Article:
I don’t buy food products, makeup, medicine, or vitamins at the Dollar Tree. However, there are a lot of “basics” that I do buy there, including greeting cards, office supplies, and kitchen and cleaning supplies.

I refuse to pay four dollars or more for a greeting card. The Dollar Tree has a variety of very nice greeting cards that sell for a dollar each or two for a dollar. And I’m always able to find cards with verses that are appropriate for the intended recipient.

I do most of my writing and editing on the computer. However, I take notes, lots of notes, the old-fashioned way. I then enter my handwritten notes into the computer (well, I do if I can read my scribbling) and trash the paper copies.

I once spent way too much money on notebooks and other must-have office supplies at Staples and Office Depot. These days, I buy my notebooks, note pads, index cards, and most of my pens at the Dollar Tree.

Last, but definitely not least, it’s no secret that I’m domestically dysfunctional (and I do have published proof). I spend the fewest hours on housework that I can get away with, while still ensuring that the apartment is clean and presentable.

I dislike spending a small fortune on dishcloths, dish towels, sponges, brooms, mops, and dustpans. Paying only a dollar for each of these items suits me just fine. And I’m still using the dish towels, broom, mops, and dust pan I bought more than a year ago.

When it comes to buying certain items, frugal me will continue to buy them at the Dollar Tree and other dollar stores (sorry, Cheshire). I’ve found that most of the present day dollar stores are cleaner and better organized than the first one I walked into 25 years ago. And they offer better quality merchandise today, even though most of that merchandise is still imported from China.

And just for the record, I am neither employed by nor do I own stock in Dollar Tree, Inc.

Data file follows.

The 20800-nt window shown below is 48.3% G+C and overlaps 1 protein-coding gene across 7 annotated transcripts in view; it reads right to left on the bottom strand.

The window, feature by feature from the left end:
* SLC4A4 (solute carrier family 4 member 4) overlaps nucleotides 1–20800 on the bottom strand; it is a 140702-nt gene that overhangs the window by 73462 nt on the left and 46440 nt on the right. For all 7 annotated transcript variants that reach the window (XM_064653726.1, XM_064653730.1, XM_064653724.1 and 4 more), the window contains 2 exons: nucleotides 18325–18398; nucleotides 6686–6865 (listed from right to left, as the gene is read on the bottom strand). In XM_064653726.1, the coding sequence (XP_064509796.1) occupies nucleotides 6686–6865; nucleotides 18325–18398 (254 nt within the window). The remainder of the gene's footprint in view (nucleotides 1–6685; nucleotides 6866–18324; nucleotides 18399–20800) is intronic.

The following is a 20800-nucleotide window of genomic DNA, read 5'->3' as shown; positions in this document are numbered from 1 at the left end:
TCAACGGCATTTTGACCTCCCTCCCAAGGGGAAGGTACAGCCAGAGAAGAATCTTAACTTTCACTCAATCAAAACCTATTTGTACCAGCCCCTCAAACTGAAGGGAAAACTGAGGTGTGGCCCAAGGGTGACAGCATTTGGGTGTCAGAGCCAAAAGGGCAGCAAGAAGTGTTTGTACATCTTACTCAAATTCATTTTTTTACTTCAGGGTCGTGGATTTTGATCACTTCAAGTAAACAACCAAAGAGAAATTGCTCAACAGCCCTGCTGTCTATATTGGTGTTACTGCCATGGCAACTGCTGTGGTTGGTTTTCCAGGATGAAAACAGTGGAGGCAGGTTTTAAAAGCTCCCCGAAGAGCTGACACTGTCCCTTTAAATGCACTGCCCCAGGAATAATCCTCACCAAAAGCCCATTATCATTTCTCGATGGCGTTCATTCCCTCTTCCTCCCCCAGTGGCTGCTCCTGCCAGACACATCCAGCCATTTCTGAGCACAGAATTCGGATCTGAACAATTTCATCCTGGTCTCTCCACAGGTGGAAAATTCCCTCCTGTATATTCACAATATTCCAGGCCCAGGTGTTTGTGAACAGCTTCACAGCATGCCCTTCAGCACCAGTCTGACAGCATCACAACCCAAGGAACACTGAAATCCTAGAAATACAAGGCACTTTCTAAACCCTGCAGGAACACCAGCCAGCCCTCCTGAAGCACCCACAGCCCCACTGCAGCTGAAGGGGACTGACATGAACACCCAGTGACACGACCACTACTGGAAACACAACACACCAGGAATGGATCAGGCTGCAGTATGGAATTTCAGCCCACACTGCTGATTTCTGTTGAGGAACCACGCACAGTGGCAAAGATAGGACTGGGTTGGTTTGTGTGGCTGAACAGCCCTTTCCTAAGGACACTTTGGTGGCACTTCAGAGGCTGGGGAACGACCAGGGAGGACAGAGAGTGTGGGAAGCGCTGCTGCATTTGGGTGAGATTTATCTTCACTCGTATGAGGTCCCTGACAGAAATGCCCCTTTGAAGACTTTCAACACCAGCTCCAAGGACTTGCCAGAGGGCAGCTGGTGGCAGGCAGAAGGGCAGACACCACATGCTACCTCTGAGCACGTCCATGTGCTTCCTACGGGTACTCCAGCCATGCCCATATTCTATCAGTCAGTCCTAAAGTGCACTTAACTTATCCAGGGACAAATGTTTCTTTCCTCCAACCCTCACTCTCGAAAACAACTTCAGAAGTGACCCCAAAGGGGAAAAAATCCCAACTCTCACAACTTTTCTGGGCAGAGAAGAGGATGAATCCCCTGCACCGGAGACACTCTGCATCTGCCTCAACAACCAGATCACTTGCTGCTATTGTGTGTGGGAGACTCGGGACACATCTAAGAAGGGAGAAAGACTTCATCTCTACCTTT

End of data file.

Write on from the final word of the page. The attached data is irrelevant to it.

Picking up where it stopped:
Thursday, June 19, 2014

No More NOOK Tablets for Me


I own a NOOK Tablet and a NOOK Color. Nice devices, but both were a tad bit pricey. I decided they were not things I wanted to haul around in my backpack on a daily basis.
 
So about a year ago, I bought a Kindle Paperwhite. I can’t check my email or update my Facebook status on this device. I can use it only to download and read eBooks from Amazon. Yes, my options are limited; however, I really like the small, easy-to-navigate Paperwhite. Until the beginning of May, I had been using it exclusively for six months, mostly to download and read freebies I found advertised on BookBub.
 
But then, I began feeling guilty about “abandoning” my NOOKS. After all, I had spent money on them, but I wasn’t getting any use from them. I decided it was time to buy another eBook from Barnes & Noble.
 
When I attempted to access the B&N website using the NOOK Tablet, I couldn’t connect to the Internet. Instead, a message popped up informing me that the failure to connect was due to a Wi-Fi error.
 
Okay. But what kind of an error. I hadn’t a clue, but I really needed to find out.
 
I had chatted online with a B&N tech two years ago when I had a different problem with the NOOK Color. That cyber conversation didn’t go well, and I wasn’t going to do it again. So I stuffed the NOOK Tablet into my backpack and took it to the nearest B&N store.
 
An associate in the music and DVD section spent 20 minutes attempting to restore the Wi-Fi connection without success. And then he made a phone call. After he hung up, he handed the Tablet to me. “I can’t help you,” he said with a smirk on his face. “It’s out of warranty.”
 
Well, duh, I could have told him that. When I bought the  Tablet, I also bought an extended warranty. All warranties on that device had expired about six months ago.
 
I've owned the Tablet for two and a half years. I think the Wi-Fi capability should have lasted longer than that. I was willing to pay a reasonable amount to have it fixed. However, the associate told me that was not an option. The Wi-Fi connection couldn’t be fixed.
 
Well, at least I still can read the eBooks I previously downloaded to the Tablet; I just can’t download new ones. And the Wi-Fi connection on the NOOK Color seems to be in good working order, at least for now. When both NOOKs conk out permanently, I'll have to buy another NOOK product in order to access my online library.
 
When that happens, I won't buy another pricey NOOK. I'll buy a dedicated eReader, the B&N version of the Kindle Paperwhite.
 
 

Friday, June 06, 2014

A Couple of Things That Annoy Me